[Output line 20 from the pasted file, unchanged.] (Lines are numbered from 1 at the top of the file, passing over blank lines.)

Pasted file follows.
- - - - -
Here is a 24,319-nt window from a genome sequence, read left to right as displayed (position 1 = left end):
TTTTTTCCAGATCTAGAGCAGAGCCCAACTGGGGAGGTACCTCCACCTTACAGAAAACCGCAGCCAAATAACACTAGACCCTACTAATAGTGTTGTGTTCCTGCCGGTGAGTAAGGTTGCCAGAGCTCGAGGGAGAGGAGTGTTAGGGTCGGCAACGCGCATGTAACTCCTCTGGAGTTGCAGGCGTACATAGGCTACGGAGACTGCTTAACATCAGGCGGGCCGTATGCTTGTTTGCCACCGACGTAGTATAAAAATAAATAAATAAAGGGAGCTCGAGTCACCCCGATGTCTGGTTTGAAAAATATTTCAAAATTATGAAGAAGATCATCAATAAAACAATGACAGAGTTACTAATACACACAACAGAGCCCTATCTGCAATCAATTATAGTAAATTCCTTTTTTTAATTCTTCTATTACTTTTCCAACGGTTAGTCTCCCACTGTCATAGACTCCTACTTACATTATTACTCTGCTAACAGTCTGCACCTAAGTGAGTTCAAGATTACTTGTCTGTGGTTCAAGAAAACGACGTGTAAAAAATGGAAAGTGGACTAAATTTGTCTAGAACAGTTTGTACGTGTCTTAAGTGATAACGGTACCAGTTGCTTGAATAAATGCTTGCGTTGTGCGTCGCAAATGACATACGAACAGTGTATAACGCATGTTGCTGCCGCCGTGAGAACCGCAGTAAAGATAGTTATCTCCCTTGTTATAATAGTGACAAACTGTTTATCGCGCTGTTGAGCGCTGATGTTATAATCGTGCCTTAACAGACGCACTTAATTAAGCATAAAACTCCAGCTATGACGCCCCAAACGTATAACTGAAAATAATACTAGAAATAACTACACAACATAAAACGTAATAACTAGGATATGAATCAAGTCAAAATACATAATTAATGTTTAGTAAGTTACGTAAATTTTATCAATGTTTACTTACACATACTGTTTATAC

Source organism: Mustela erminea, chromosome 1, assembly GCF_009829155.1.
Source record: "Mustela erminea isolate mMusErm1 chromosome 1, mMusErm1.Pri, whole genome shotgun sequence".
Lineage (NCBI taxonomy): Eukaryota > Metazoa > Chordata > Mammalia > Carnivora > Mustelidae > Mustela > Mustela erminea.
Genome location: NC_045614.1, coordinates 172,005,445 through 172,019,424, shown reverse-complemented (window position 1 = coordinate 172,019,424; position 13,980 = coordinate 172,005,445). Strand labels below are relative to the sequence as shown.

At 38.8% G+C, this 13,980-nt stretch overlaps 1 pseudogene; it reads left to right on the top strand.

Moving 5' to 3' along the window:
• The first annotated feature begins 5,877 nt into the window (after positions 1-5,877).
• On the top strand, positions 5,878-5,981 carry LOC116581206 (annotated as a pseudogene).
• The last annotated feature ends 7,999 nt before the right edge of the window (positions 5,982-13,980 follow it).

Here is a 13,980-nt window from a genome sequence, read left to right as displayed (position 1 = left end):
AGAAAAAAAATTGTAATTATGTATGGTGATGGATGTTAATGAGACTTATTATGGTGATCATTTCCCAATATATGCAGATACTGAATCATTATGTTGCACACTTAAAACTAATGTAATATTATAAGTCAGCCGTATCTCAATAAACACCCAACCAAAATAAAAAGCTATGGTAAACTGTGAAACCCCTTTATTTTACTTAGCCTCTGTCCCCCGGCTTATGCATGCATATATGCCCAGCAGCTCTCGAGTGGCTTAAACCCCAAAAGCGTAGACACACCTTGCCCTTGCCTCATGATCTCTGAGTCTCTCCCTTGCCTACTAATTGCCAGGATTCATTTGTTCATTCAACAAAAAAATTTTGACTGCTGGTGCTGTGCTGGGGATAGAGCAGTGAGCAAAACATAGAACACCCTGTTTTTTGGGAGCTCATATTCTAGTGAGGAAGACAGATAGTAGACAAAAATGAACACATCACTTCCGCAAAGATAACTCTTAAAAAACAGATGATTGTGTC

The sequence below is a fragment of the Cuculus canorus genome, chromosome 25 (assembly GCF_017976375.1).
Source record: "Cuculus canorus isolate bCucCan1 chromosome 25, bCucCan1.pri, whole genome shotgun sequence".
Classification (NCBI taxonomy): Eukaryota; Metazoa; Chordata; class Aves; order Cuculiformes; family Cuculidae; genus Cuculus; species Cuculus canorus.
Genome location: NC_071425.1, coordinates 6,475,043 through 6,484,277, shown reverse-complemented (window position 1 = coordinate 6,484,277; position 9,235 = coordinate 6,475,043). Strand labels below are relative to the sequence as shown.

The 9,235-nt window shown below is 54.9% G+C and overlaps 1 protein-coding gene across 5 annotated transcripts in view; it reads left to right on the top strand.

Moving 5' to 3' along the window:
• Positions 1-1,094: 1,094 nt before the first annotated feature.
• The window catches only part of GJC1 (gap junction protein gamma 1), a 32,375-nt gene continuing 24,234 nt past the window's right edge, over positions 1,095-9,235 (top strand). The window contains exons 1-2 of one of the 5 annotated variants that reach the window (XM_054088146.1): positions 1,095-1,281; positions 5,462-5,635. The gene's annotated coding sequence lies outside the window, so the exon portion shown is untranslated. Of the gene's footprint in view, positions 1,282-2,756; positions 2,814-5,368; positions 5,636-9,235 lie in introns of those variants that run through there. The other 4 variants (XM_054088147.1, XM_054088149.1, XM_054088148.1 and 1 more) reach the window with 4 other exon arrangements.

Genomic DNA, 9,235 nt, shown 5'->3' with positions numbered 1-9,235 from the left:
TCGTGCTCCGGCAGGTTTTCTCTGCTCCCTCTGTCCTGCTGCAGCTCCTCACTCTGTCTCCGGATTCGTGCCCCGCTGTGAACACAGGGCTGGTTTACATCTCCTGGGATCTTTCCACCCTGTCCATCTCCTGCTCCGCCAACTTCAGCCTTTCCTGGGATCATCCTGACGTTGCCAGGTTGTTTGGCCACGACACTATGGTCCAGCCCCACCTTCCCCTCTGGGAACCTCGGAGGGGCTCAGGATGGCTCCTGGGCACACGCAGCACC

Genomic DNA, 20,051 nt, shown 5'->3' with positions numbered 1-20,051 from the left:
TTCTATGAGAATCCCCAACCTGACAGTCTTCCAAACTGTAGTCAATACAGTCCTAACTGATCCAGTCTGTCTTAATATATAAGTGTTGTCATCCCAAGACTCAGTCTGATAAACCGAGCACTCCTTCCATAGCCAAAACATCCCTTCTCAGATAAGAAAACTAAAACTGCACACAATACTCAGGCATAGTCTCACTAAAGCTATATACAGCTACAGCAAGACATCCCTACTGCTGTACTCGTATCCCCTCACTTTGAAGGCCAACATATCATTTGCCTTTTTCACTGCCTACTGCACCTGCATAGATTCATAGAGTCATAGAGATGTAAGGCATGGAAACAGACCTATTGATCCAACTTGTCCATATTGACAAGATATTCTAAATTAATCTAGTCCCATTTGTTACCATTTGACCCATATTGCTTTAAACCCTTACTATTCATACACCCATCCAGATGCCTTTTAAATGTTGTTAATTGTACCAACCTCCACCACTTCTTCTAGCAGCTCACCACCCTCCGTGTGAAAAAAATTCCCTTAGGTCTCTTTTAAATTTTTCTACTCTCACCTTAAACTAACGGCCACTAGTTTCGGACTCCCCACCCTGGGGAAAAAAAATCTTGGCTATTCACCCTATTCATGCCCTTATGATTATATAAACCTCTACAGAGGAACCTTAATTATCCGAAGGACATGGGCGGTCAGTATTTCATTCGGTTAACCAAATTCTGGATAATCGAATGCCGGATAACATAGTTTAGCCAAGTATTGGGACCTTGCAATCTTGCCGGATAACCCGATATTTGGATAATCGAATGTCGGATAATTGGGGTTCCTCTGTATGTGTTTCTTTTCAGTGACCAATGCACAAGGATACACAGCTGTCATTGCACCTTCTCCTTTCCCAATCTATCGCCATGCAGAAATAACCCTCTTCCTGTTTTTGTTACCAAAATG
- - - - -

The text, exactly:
• Positions 1-1,094: 1,094 nt before the first annotated feature.